At trial Brendan explained that on the night of Halloween, several hours after the victim was on the property, he and his uncle cleaned one spill in the garage, while they were having a bonfire outside. The spill was cleaned with gasoline, paint thinner and bleach.

Forensic examination[]

The stain had been submitted to a luminol test. Luminol is a fluorescent substance that will give a bluish glow when it comes in contact with certain substances or materials, such as blood, but also to other things, such as bleach and oil.[3] When the luminol was applied the stain gave a faint bluish glow.[4] Parts of the stain were swabbed and the swabs were tested with phenolphthalein,[4] which is a test that, unlike luminol, can test more specific on the presence of blood, but is less sensitive than luminol. The phenolphthalein-test did not react to the presence of blood.[4]

At trial and appeals[]

At Steven's trial the stain was brought up during Forensic Scientist John Ertl's testimony.[5] He explained how the smear lit up with luminol but did not react to phenolphthalein. When prosecutor Tom Fallon asked him what that meant to him Ertl explained that he doesn't know what it was that reacted to the luminol. He explained cleaning chemicals can cause a reaction, but also added that blood can be diluted and avoid being detected by phenolphthalein if diluted enough.[4] Thus, there was nothing for them to collect here.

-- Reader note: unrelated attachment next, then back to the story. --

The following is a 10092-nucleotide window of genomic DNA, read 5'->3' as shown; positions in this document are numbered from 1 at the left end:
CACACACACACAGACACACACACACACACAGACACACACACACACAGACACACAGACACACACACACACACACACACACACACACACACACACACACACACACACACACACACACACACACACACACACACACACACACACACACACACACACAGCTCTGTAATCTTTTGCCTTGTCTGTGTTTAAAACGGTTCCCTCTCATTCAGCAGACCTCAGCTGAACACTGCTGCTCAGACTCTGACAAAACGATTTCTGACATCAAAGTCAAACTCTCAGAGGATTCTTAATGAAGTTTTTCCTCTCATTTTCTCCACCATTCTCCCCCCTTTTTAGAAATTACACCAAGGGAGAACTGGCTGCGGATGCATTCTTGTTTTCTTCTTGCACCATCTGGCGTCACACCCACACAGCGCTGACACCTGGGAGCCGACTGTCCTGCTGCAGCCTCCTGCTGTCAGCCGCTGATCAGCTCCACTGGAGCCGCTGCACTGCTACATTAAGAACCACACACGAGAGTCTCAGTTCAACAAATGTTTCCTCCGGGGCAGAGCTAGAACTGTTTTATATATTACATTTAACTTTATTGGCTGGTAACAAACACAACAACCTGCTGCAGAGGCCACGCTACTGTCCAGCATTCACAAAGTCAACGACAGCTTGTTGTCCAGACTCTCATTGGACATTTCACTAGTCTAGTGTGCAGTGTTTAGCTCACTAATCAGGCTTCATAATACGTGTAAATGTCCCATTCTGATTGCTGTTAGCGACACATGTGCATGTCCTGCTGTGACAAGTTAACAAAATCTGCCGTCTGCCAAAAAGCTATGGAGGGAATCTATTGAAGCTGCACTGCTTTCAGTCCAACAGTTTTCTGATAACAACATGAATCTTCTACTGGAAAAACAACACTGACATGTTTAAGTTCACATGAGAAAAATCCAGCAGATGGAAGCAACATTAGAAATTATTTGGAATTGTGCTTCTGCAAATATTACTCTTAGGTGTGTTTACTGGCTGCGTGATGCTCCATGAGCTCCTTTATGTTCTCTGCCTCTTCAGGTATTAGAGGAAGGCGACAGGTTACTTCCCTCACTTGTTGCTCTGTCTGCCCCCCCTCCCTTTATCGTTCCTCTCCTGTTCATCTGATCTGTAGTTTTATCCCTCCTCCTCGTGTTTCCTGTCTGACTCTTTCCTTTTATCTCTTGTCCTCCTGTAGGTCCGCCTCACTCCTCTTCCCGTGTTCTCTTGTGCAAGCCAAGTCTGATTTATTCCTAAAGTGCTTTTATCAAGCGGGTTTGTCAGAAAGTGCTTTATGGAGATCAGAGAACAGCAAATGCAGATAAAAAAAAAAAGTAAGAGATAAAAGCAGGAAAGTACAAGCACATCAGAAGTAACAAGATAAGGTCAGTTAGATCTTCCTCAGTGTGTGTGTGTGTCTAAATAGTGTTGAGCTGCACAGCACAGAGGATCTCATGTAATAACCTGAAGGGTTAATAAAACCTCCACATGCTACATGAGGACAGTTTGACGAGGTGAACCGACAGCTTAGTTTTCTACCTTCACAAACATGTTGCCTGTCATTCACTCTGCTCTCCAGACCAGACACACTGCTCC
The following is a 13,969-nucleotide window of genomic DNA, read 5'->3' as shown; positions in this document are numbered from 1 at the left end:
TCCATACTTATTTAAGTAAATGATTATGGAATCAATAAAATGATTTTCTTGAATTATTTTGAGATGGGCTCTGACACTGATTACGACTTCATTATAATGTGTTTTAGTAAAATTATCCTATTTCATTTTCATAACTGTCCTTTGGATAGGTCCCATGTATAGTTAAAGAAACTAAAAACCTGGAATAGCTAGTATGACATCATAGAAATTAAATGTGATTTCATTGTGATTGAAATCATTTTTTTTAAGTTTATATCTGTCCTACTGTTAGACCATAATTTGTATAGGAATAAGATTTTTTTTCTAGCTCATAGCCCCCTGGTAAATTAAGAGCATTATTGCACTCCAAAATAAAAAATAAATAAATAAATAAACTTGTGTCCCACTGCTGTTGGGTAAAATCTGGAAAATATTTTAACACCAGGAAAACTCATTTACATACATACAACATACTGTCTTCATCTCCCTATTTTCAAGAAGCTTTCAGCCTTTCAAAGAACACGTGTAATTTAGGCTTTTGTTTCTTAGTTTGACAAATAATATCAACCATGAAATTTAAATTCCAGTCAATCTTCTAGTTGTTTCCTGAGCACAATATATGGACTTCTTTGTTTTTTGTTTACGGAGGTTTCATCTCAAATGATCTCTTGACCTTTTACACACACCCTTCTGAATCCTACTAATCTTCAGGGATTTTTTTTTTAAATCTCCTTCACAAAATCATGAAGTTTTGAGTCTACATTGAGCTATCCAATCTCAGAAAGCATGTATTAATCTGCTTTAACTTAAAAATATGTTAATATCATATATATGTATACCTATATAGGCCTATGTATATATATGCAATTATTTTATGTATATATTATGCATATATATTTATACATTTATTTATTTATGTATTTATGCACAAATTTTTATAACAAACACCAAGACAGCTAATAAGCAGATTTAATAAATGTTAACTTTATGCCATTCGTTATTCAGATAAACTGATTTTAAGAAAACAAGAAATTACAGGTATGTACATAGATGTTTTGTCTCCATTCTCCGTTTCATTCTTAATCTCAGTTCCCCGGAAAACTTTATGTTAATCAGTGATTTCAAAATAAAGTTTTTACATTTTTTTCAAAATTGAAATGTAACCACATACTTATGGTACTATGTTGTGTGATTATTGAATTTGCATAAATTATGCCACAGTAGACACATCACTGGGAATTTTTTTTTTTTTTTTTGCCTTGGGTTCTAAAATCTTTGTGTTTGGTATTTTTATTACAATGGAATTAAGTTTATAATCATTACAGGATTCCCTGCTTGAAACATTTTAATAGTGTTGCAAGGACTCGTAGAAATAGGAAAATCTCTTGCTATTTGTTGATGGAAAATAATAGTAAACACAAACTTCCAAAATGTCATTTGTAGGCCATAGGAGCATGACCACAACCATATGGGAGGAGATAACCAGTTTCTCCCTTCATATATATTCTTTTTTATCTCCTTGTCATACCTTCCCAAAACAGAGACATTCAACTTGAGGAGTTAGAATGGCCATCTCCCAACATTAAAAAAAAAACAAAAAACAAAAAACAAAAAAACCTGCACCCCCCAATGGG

Defense attorney Buting asked Ertl if luminol reacts very brightly to bleach, and Ertl answers it does. Buting then asks if luminol reacts to transmission fluid, but Ertl is unsure if it does.[3] Buting points out Ertl earlier said the luminol gave a faint glow when it was applied to the red fluid stain and not a bright quick one which you would expect from bleach. Ertl agreed.[6] Bringing up phenolphthalein again, Buting asks if it detects both human and animal blood, to which Ertl agrees, and whether it found any in the red fluid stain. Ertl said it didn't.[6]